The book is a ‘political tool’; it is destined for the communities in resistance as a way of making their situation perceptible, to create a political issue around oil and gas. For the print, it had the support of América Libre Publisher. Twenty per cent (of a 1,000 published) were destined to grassroots organizations and political work with new organizations.


a)    Strategic lawsuits: creating jurisprudence and boosting local organization

Salinas Grandes communities, defense of traditional territory against lithium companies

We are supporting Salinas Grandes Kichwa communities in their defense of collective indigenous rights against lithium companies; currently exploring in their territories. The communities are stating that due to biddings in Salta and Jujuy province, their right for prior consultation has been violated, a common issue in the expansion of extractive industries in the region.

RedAJ has been supporting the lawsuit in the National Court of Justice and their process of organization. Therefore, a member has participated in the majority of meetings held in Jujuy province to elaborate and discuss the strategy. With the presidents of the communities we’ve coordinated the production and publishing of “Declaración de los pueblos originarios de las Salinas Grandes y Laguna de Guayatayoc sobre nuestro derecho a la Consulta del 169 de la OIT – Historia de lucha contra las megamineras de litio en la Puna Jujeña y Salteña” [Indigenous people of Salinas Grandes and Guayatayoc Lagoon declaration about our right for prior consultation – History of struggle against lithium mining companies in Salta’s and Jujuy’s Puna].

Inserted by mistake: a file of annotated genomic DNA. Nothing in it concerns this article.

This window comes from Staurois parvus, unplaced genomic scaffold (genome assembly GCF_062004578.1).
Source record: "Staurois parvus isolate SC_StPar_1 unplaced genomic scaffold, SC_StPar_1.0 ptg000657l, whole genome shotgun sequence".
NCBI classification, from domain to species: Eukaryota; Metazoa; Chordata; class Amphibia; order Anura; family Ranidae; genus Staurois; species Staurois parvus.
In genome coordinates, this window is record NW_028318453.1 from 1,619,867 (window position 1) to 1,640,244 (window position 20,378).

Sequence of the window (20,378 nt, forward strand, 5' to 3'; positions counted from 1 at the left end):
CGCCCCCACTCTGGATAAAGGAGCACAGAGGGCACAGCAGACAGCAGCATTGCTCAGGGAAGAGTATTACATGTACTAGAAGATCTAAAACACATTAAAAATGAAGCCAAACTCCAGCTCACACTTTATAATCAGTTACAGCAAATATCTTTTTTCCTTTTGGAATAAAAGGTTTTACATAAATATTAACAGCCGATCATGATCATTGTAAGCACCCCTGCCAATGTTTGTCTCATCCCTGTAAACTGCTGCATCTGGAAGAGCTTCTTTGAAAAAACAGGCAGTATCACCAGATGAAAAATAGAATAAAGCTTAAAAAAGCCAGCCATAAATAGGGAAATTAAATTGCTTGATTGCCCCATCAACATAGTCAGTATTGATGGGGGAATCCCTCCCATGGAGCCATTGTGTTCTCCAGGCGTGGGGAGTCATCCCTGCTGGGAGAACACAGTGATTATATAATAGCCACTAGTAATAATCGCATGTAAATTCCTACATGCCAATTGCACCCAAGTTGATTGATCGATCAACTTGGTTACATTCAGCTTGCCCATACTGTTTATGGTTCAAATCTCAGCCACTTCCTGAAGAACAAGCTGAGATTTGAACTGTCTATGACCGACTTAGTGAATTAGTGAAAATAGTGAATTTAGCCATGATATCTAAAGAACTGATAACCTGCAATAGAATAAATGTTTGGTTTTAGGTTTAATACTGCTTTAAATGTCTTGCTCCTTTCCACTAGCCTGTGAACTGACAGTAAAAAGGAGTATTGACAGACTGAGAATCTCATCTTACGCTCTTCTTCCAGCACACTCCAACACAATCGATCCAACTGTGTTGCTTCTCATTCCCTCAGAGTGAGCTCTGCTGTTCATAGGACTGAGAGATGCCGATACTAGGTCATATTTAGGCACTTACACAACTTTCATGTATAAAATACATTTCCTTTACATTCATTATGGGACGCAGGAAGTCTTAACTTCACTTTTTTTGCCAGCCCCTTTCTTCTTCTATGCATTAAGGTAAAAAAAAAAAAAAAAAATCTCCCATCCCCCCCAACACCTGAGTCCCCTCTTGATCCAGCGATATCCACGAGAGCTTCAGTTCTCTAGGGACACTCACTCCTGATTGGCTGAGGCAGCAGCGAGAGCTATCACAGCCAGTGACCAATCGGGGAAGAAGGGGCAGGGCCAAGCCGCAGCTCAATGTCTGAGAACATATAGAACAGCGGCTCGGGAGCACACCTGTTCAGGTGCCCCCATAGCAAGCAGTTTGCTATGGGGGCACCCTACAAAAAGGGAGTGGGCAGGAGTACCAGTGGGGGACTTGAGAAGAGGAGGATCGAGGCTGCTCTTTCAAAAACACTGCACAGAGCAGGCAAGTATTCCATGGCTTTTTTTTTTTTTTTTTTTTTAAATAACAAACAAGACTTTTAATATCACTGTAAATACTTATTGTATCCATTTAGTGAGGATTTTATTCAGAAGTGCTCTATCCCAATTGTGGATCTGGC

b)    Human rights and the right of opposition

Campaign against the anti-terrorist law

Argentina signed in December a new anti-terrorist law. We coordinated and boosted a campaign against the sanction of this law. We held advocacy meetings with political representatives and human rights organizations. A virtual campaign was coordinated with ALDEAH, French organization. In February, we held a meeting of North-west Redaj’s lawyers to analyze the first implementation of this law towards organizations opposing open pit mining. The meeting focused in legal strategically analysis of the situation, legal assistance and the coordination of actions in provinces with the worst scenarios.

This situation, even though it was aggravated by the sanction of anti-terrorist law, is of continuous attack to activists. In January, February, March and April there was an intense response from public organisms to social protest. From RedAJ we gave legal support to local organizations.